A credit card is a great way to build credit, but it can be very risky when misused, costing you a lot of money and damaging your credit score.
A credit card is a great way to earn rewards, enjoy perks and build credit, but it can also be very risky when misused. If you carry a balance and don’t pay it off in full and on time each month, you can end up with a late fee, penalties and high interest rate charges. In this article, we’ll break down 10 common mistakes and how to avoid them.
Responsible credit card use takes a little discipline and self-control. But most of the mistakes here have easy remedies, good habits you can pick up with some mindful practice.
1. Making only minimum payments
Paying only the minimum amount due each month just keeps your account in good standing and helps you avoid late fees and penalties. However, if you’re making only the minimum payment on a monthly basis, it can take a long time to pay off your credit card debt as you’ll have to pay interest charges. Not paying the full amount due can also add months to the time it takes to pay off debt.
Before you start taking on more expenses, establish a payment plan that will help you manage your finances and make consistent on-time payments.
2. Carrying a balance
Carrying a balance month-to-month increases your debt but it can also hurt your credit score. When you carry a balance, your credit utilization ratio will increase, which is the amount of debt you have compared to your available credit. That’s a major factor credit bureaus use to determine your credit score.
According to a study conducted by FICO, high performing consumers with an average credit score of 800 use less than 7% of their credit limit.
Carrying a balance can also be risky, especially if you’re dealing with high interest rates. Although a cash back card sounds like a great way to earn money off your purchases, all that savings is of no value if you’re paying high interest.
Credit cards are so easy to use, a lot of people tend to overspend on their cards, especially with online shopping. When we don’t pull cash from our wallets, it’s hard to understand or remember where it all goes.
Two good practices to follow: keep your credit utilization ratio under 30%, and only use a credit card for purchases within your monthly budget that you know you can pay off before the end of your billing cycle. Your credit utilization accounts to 30% on your credit score!
4. Missing a payment
Late payments or missed payments can ding your credit score significantly if you’re 30 days past due. According to FICO, if you’ve missed a payment for a 30 day period, you can expect to see a 17 to 83 point drop on your score. And, if you missed payments for 90 days, you can see a 27 to 133 drop on your score.
Autopay is a great way to ensure that payments are made on time. If you wish to pay it on your own, consider setting up reminders or alerts two to three days before your due dates.
5. Failing to review your billing statements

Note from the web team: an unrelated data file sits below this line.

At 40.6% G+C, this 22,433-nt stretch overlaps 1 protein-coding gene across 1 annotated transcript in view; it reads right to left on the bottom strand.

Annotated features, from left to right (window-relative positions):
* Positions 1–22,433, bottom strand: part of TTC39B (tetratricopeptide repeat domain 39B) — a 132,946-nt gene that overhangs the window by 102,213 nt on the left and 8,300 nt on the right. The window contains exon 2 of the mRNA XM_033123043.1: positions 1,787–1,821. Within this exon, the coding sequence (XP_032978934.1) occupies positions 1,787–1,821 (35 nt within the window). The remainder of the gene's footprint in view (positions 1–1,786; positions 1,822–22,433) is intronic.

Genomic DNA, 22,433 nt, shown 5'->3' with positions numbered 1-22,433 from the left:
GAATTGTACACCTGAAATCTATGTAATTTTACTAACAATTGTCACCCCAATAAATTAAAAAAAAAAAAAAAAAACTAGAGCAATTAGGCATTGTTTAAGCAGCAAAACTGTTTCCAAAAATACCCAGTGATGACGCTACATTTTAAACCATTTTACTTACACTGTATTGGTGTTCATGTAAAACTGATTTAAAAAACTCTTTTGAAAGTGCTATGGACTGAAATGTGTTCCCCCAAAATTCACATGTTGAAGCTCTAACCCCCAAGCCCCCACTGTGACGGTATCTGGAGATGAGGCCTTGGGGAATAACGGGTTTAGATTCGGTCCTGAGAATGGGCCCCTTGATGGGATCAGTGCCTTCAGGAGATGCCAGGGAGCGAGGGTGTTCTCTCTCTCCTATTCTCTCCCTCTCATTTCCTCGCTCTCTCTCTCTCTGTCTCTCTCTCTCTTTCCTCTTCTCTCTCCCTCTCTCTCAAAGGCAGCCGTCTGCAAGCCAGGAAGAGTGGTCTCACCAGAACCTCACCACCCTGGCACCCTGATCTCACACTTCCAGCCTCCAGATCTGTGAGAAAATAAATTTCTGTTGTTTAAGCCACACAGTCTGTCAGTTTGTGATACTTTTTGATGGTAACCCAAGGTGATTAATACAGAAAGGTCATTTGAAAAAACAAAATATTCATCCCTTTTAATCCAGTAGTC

It’s important to make sure that the transactions on your billing cycle are correct. Doing so will allow you to take quick action against fraudulent transactions.
It’s a good idea to review your statements every week to make sure all the transactions are accurate. The sooner you report fraudulent activity, the sooner your card issuer can repair your credit history.
6. Taking cash advances
A cash advance is one of the most expensive things you can do with your credit cards. Unlike regular purchases, cash advances don’t have a grace period, and interest will start to accrue immediately on the money you withdraw. In addition to the high interest rate, you’ll also likely incur a fee of around 5% of the advanced amount.
7. Maxing out your cards
Never max out your available credit. Doing so will negatively affect your credit score and increase your credit utilization ratio, which can lead to higher interest rates and lower credit scores.
Here’s an exception: use your card for a big purchase but pay it off in full as soon as possible, within the same billing period. It won’t impact your utilization ratio and you can still reap the card’s rewards and perks, without paying interest on a carried balance.
8. Ignoring the terms and agreements on your cards
Going through credit card agreements is a lot of work. There’s a lot of fine print that can be confusing. But it can help you understand how your credit works (especially your interest rates) and how to use it well. Your agreement details penalties, fees and interest rates associated with the card.
A good understanding of your card’s terms and conditions can help you avoid hidden fees and unexpected surprises.
9. Opening too many credit cards within a short period
Every time you apply for a new credit card, there will be a hard inquiry on your credit report. This can increase the risk of rejection on future applications. The more hard inquiries you have in a short period, the riskier you will appear to lenders, too.
Ideally, try to only apply for a credit card once every six months. That’s a timeline most card issuers see as reasonable, and if you’re accepted, make sure to avoid the mistakes listed here.
10. Closing your credit cards
The length of your credit – how long you’ve held open cards – is part of your credit score. The average length of time that you’ve had credit cards accounts to 10% of your credit score. Each time you close a credit card account your credit score is impacted.
Although it’s generally not recommended to close a credit card, there are times when it’s beneficial to do so. For instance, if a card has a high annual fee but offers limited benefits, then it’s time to weigh the pros and cons of closing it.
What are the consequences of a credit card default?
With a postgraduate degree in commerce from The University of Sydney, Pranay has his finger on the pulse of the finance industry. Breaking down complex financial concepts is his forte.